The Great Debate UK
- Glenda Stone is an Australian businesswomen in the UK, CEO of Aurora and a commentator on economic gender issues. The opinions expressed are her own. Reuters will host a “follow-the-sun” live blog on Monday, March 8, 2010, International Women’s Day. Please tune in.–.-
In Australia there is a common expression of social phenomenon called the “Tall Poppy Syndrome”. It is a pejorative term that describes human behaviour of attacking, despising or attempting to cut down or criticise people of genuine merit because their achievements or talent distinguish them above their peers. Targets are often accomplished people with a public profile: business leaders, politicians, academics – and at times even celebrities and sporting personalities.
The media can be especially vicious in strategising, fuelling and orchestrating smear campaigns with the sole intention of defaming and questioning the character and ability of high-profile leaders.
So three questions arise: Do different countries differ in their appetite and media tolerance for Tall Poppy Syndrome? Has inaccurate, sensationalist, instant reporting in the media become a globally accepted normative standard? And are women even greater targets for negative media attention because of unfair, deeply ingrained societal gender bias?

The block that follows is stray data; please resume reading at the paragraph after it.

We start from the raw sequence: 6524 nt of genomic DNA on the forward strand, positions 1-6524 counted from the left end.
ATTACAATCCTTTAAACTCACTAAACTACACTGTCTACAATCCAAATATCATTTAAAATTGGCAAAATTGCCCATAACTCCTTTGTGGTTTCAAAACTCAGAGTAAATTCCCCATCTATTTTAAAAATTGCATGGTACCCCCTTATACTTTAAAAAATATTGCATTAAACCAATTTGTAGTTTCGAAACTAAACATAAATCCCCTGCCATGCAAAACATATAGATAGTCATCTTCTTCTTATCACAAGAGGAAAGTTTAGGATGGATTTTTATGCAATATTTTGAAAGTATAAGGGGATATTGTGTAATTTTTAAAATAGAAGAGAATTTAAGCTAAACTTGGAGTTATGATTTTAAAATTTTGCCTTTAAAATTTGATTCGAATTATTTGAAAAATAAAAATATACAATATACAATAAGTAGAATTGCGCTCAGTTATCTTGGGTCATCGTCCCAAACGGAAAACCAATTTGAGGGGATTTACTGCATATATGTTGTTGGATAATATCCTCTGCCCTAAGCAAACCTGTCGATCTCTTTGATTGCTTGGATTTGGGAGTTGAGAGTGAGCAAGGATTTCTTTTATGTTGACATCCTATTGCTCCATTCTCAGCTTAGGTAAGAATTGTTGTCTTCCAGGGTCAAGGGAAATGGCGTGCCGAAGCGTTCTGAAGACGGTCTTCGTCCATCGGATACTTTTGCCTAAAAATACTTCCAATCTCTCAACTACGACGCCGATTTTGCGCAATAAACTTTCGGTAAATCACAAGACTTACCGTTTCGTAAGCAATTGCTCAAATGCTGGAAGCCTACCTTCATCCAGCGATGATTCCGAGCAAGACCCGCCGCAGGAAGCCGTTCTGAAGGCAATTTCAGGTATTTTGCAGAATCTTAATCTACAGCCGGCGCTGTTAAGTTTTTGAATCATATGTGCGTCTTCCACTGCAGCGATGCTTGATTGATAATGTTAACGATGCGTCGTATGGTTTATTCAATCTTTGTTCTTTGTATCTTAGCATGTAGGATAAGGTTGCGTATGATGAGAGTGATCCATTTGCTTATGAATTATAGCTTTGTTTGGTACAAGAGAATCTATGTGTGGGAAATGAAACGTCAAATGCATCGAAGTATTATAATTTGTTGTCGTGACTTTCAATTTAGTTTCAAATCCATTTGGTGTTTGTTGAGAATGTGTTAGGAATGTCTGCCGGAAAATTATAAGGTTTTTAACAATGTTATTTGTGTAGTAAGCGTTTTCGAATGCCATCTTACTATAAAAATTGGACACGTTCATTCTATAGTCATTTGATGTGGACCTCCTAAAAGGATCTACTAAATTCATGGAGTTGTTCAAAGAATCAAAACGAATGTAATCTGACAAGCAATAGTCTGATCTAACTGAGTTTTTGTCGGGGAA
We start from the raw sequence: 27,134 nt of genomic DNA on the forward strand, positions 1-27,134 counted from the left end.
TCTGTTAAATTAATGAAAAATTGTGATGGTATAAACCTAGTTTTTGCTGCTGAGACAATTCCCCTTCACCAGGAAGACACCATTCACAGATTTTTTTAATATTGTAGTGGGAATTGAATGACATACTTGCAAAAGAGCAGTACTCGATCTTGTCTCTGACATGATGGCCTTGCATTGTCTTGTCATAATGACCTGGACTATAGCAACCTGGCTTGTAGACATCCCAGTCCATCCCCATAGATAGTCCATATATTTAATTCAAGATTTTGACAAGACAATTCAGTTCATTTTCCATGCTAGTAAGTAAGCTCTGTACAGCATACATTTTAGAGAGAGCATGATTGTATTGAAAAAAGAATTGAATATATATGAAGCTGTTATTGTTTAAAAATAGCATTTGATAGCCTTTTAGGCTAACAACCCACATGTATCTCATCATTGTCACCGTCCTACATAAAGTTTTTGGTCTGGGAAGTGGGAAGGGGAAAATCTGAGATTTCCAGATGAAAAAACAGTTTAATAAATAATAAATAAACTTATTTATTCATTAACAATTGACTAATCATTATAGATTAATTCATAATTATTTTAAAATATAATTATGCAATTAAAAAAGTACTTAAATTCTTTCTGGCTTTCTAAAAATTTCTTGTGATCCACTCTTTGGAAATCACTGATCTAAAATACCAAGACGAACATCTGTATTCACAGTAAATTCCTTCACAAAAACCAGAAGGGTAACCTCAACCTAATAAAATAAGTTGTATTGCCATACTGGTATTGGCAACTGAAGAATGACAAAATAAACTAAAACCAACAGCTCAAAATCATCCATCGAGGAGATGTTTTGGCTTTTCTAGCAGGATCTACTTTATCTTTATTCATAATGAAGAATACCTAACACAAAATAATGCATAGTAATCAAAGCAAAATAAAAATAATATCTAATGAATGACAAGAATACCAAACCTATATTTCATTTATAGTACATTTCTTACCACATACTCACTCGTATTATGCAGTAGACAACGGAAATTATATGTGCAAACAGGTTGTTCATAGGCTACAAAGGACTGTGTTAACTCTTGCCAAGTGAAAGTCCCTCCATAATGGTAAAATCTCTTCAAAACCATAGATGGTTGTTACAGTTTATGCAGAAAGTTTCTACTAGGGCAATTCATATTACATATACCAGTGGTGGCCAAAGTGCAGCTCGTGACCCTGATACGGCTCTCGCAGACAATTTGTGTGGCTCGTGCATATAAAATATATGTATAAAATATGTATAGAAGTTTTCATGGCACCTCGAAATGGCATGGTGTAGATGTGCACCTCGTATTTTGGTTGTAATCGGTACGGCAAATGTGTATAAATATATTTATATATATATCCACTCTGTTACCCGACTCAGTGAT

- Professor Sharon Mavin is Associate Dean (Research) at Newcastle Business School, Northumbria University. The opinions expressed are her own. Reuters will host a “follow-the-sun” live blog on Monday, March 8, 2010, International Women’s Day. Please tune in.--
International Women’s Day remains an important reminder of disadvantaged women globally, as well as a marker of women’s progress in society. IWD is an opportunity to reflect on changes still to come and the need for continued activism in representing the interests of women around the world.